Amended by the Frank R. Lautenberg Chemical Safety for the 21st Century Act, Toxic Substances Control Act (TSCA) requires the United States Environmental Protection Agency (EPA) to evaluate the safety of existing chemicals. How can manufacturers evaluate safety? Here is a stage-wise approach that EPA follows for the chemical risk evaluation process:
- Risk evaluation
- Risk management
The following graphic provides an overview of the stages for chemical safety:
Prioritization is the first step in EPA’s process for evaluating the safety of existing chemicals. It is a risk-based screening process for assigning chemical substances as either high-priority substances or low-priority substances. TSCA requires the EPA to give certain preferences such as hazard exposure, persistence and bioaccumulation to prioritize chemicals on the 2014 TSCA Work Plan. If high-priority substances are found, then the EPA will initiate a TSCA risk evaluation of the substance.
Low-priority substances are taken out of scope for further assessment at this time. It provides public notice on the hazard and/or exposure potential of the chemical substance that is anticipated to be low or non-existent. It also provides insight into chemical substances that do not need additional evaluation and risk management.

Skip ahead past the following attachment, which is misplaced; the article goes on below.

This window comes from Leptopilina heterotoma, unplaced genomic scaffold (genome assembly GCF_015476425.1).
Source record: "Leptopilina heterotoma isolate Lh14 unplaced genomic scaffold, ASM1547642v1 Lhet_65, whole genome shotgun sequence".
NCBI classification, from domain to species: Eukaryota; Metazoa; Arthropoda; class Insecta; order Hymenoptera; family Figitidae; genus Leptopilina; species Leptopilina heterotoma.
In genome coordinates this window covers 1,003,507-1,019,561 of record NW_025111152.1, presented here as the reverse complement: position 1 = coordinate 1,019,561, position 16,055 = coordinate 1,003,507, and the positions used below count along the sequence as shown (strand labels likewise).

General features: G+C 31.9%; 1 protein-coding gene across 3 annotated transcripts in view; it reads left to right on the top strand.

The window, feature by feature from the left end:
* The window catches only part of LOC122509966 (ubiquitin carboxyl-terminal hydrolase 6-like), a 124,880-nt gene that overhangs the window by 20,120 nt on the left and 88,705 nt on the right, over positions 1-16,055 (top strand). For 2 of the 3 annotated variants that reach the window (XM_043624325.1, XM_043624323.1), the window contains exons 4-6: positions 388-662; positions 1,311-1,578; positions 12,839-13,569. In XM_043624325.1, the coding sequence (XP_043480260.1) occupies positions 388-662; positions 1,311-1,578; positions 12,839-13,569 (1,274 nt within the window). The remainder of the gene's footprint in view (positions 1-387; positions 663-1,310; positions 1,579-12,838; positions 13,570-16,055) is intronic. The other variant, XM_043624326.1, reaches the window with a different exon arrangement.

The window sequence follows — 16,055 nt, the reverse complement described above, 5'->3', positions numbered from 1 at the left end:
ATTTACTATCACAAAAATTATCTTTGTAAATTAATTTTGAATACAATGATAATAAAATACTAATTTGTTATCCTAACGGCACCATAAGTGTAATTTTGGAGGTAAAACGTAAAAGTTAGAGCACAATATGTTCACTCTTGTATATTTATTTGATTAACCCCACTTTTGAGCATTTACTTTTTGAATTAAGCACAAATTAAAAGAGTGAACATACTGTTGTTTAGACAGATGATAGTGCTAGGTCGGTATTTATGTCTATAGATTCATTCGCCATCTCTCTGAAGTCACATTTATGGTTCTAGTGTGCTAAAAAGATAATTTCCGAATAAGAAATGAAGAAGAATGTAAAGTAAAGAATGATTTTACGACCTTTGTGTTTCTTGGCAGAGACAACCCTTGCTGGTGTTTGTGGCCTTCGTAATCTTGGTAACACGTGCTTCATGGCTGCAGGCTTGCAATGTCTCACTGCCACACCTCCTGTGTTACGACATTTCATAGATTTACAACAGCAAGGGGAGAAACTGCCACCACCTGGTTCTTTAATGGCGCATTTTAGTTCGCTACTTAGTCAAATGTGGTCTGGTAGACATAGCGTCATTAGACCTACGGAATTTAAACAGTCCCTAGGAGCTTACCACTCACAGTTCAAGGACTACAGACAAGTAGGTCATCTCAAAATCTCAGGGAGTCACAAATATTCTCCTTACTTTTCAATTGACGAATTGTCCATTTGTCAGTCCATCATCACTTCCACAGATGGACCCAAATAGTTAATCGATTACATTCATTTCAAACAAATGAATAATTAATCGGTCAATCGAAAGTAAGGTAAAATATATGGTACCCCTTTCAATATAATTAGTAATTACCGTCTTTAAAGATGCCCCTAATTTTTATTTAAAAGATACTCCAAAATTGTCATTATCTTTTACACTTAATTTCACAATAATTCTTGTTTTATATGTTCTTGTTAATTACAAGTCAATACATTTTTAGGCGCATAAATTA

Risk evaluation is the second step in the EPA’s process for evaluating the safety of existing chemicals. If the EPA designates a chemical as a high-priority substance, the chemical moves immediately to the risk evaluation phase. In this phase, EPA determines whether or not the chemical presents an unreasonable risk to human health or the environment. TSCA prohibits the EPA from considering non-risk factors (such as costs, benefits) during risk evaluation. This includes risks to subpopulations such as children and workers, who may be at greater risks than the general population. The risk evaluation process has the following components:
- a scope document with information on the risk evaluation
- hazard and exposure assessments and risk characterization
- a risk determination affirming whether or not a chemical substance presents an unreasonable risk to health or the environment
Risk management is the third step in EPA’s existing chemicals process. If the EPA determines the chemical presence is at unreasonable risk to health or the environment, the chemical will be immediately moved to the risk management action. During this process, the EPA has numerous options for Regulatory restrictions to reduce risk, which include requirements regarding the use of chemicals in the products, labeling requirements, use restrictions, phase-outs or bans on the use of the chemical in products.
Hence, companies, who wish to manufacture or market their chemical-based products in the US, must follow the risk assessment process carefully. To achieve cost-effective compliance, it is advisable to consult a regional Regulatory partner for Chemicals. Stay informed. Stay compliant.